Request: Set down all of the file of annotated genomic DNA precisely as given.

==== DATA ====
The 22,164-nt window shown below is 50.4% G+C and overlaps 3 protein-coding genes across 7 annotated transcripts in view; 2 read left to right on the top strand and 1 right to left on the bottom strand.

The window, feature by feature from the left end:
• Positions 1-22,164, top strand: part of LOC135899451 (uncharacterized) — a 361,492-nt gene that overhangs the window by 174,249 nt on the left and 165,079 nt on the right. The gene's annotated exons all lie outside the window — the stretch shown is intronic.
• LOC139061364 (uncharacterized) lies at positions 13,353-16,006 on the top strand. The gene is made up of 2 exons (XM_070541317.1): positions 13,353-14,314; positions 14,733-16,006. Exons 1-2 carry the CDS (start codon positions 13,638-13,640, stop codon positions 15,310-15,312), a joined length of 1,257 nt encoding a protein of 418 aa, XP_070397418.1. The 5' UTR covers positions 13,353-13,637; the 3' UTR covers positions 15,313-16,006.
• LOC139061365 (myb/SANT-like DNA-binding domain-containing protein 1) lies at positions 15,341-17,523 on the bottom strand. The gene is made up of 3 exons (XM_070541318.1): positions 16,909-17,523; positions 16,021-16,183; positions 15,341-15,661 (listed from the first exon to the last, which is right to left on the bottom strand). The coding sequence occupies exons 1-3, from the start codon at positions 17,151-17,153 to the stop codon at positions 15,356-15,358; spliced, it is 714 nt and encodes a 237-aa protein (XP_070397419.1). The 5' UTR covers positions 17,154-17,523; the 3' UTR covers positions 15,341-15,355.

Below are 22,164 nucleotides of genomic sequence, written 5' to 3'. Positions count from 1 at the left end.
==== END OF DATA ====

The 22,164-nt window shown below is 50.4% G+C and overlaps 3 protein-coding genes across 7 annotated transcripts in view; 2 read left to right on the top strand and 1 right to left on the bottom strand.

The window, feature by feature from the left end:
• Positions 1-22,164, top strand: part of LOC135899451 (uncharacterized) — a 361,492-nt gene that overhangs the window by 174,249 nt on the left and 165,079 nt on the right. The gene's annotated exons all lie outside the window — the stretch shown is intronic.
• LOC139061364 (uncharacterized) lies at positions 13,353-16,006 on the top strand. The gene is made up of 2 exons (XM_070541317.1): positions 13,353-14,314; positions 14,733-16,006. Exons 1-2 carry the CDS (start codon positions 13,638-13,640, stop codon positions 15,310-15,312), a joined length of 1,257 nt encoding a protein of 418 aa, XP_070397418.1. The 5' UTR covers positions 13,353-13,637; the 3' UTR covers positions 15,313-16,006.
• LOC139061365 (myb/SANT-like DNA-binding domain-containing protein 1) lies at positions 15,341-17,523 on the bottom strand. The gene is made up of 3 exons (XM_070541318.1): positions 16,909-17,523; positions 16,021-16,183; positions 15,341-15,661 (listed from the first exon to the last, which is right to left on the bottom strand). The coding sequence occupies exons 1-3, from the start codon at positions 17,151-17,153 to the stop codon at positions 15,356-15,358; spliced, it is 714 nt and encodes a 237-aa protein (XP_070397419.1). The 5' UTR covers positions 17,154-17,523; the 3' UTR covers positions 15,341-15,355.

Below are 22,164 nucleotides of genomic sequence, written 5' to 3'. Positions count from 1 at the left end.